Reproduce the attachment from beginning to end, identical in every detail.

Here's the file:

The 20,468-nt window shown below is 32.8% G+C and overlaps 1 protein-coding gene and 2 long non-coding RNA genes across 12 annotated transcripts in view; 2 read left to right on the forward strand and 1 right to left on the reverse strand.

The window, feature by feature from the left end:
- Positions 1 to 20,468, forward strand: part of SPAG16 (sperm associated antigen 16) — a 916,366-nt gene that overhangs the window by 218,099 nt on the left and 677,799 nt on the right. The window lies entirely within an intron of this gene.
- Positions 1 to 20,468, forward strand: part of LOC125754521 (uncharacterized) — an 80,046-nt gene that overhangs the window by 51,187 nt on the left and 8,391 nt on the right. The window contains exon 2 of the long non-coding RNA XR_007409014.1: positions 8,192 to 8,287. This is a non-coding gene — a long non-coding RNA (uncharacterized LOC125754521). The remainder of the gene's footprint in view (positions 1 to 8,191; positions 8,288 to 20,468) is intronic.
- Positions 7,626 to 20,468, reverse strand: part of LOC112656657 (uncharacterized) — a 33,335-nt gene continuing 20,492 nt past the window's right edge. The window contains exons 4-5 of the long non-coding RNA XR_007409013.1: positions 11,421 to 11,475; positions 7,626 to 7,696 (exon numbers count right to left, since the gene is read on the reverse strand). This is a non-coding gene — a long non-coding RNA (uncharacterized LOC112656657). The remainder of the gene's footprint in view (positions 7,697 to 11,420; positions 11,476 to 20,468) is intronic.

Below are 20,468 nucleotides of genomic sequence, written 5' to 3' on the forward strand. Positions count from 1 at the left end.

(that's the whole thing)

The 20,468-nt window shown below is 32.8% G+C and overlaps 1 protein-coding gene and 2 long non-coding RNA genes across 12 annotated transcripts in view; 2 read left to right on the forward strand and 1 right to left on the reverse strand.

The window, feature by feature from the left end:
- Positions 1 to 20,468, forward strand: part of SPAG16 (sperm associated antigen 16) — a 916,366-nt gene that overhangs the window by 218,099 nt on the left and 677,799 nt on the right. The window lies entirely within an intron of this gene.
- Positions 1 to 20,468, forward strand: part of LOC125754521 (uncharacterized) — an 80,046-nt gene that overhangs the window by 51,187 nt on the left and 8,391 nt on the right. The window contains exon 2 of the long non-coding RNA XR_007409014.1: positions 8,192 to 8,287. This is a non-coding gene — a long non-coding RNA (uncharacterized LOC125754521). The remainder of the gene's footprint in view (positions 1 to 8,191; positions 8,288 to 20,468) is intronic.
- Positions 7,626 to 20,468, reverse strand: part of LOC112656657 (uncharacterized) — a 33,335-nt gene continuing 20,492 nt past the window's right edge. The window contains exons 4-5 of the long non-coding RNA XR_007409013.1: positions 11,421 to 11,475; positions 7,626 to 7,696 (exon numbers count right to left, since the gene is read on the reverse strand). This is a non-coding gene — a long non-coding RNA (uncharacterized LOC112656657). The remainder of the gene's footprint in view (positions 7,697 to 11,420; positions 11,476 to 20,468) is intronic.

Below are 20,468 nucleotides of genomic sequence, written 5' to 3' on the forward strand. Positions count from 1 at the left end.